By
16 Nov 2010 - 12:00 AM  UPDATED 6 Sep 2013 - 9:31 AM

New life. A new calf. Glossy and russet, with white markings to his head, he was born in the night and walking by dawn. I’d mated Maggie, a Jersey, with a Hereford, perhaps foolishly, because Herefords throw big calves and that could complicate the birth. She was due some time after October 25, though the exact date was a mystery. As it happens, there was no difficulty; one day she’s alone, the next day, Maggie has a son.

So now The New Boy, or The Calf, as he is getting to be known, wanders the paddocks, hiding behind tussocks when not with his mum. He isn’t named because we named the last daughter, and she ended up in the pot. They say the first rule with animals you’re going to eat is not to name them. But I think the physical closeness we’ll have with the boy will end up with him finding a moniker.

There’s been a massive spring growth spurt. Those weeds in the vegie garden that I didn’t manage to get to are now taller than the vegetables themselves. The grass around the house is so long it’s curled over and dragging on the ground. Every tiny green shoot in the house block garden, those between the flowers, has become a clump of grass and a big chore to add to my list.

Luckily, winter’s pig paddocks have been re-sown and look to be growing well. A gentle green fuzz has started to appear when you look at them from the house. With rain forecast and some warm days gone and to come, that part of the Puggle Farm experiment may work. The small square of land I sowed by hand in autumn is looking very lush – a separate patch of land for Maggie to graze over summer.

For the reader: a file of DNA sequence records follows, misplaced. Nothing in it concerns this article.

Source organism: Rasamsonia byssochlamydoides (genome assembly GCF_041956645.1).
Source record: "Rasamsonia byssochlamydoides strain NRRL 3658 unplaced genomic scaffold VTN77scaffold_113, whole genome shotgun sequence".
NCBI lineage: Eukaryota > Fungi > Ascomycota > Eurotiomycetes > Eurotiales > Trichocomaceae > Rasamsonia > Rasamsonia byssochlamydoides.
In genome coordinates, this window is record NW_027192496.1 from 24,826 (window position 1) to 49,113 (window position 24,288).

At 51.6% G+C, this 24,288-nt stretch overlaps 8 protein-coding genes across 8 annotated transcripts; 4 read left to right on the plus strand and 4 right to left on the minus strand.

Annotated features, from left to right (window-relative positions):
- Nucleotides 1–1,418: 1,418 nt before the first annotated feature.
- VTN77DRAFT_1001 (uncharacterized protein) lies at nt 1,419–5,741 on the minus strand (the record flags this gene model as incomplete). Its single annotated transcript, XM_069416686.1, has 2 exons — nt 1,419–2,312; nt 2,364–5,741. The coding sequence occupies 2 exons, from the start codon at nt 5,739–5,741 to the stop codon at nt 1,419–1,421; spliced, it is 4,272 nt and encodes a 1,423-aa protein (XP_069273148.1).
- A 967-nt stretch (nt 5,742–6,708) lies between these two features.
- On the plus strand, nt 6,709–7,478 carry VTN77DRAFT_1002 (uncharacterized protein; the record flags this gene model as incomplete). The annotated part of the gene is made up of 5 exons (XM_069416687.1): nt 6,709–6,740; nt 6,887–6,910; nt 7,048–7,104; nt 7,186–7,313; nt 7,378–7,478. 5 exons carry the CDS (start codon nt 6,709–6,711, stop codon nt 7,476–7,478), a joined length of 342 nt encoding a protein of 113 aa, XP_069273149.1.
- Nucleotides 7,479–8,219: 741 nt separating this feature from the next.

I’ve asked a neighbour if I can use his place, too. It’ll take a lot of hot tape and star pickets and a temporary water trough, but worth it to have another option for rotating her over the warmer months.

Maggie came to me with her last calf already a few months old. Her front teats were already quite small and not producing much by then. This time, I can manage her differently – milk her early and keep up production from all four teats. If only she’d stand still. Her bag (udder) is as taut as a snare drum. She is very protective of her calf, not wanting to be led into the barn (or bring herself into the barn) like she used to. She won’t stand for the milking. A huge animal that isn’t comfortable with the whole thing makes this novice dairy hand very nervous.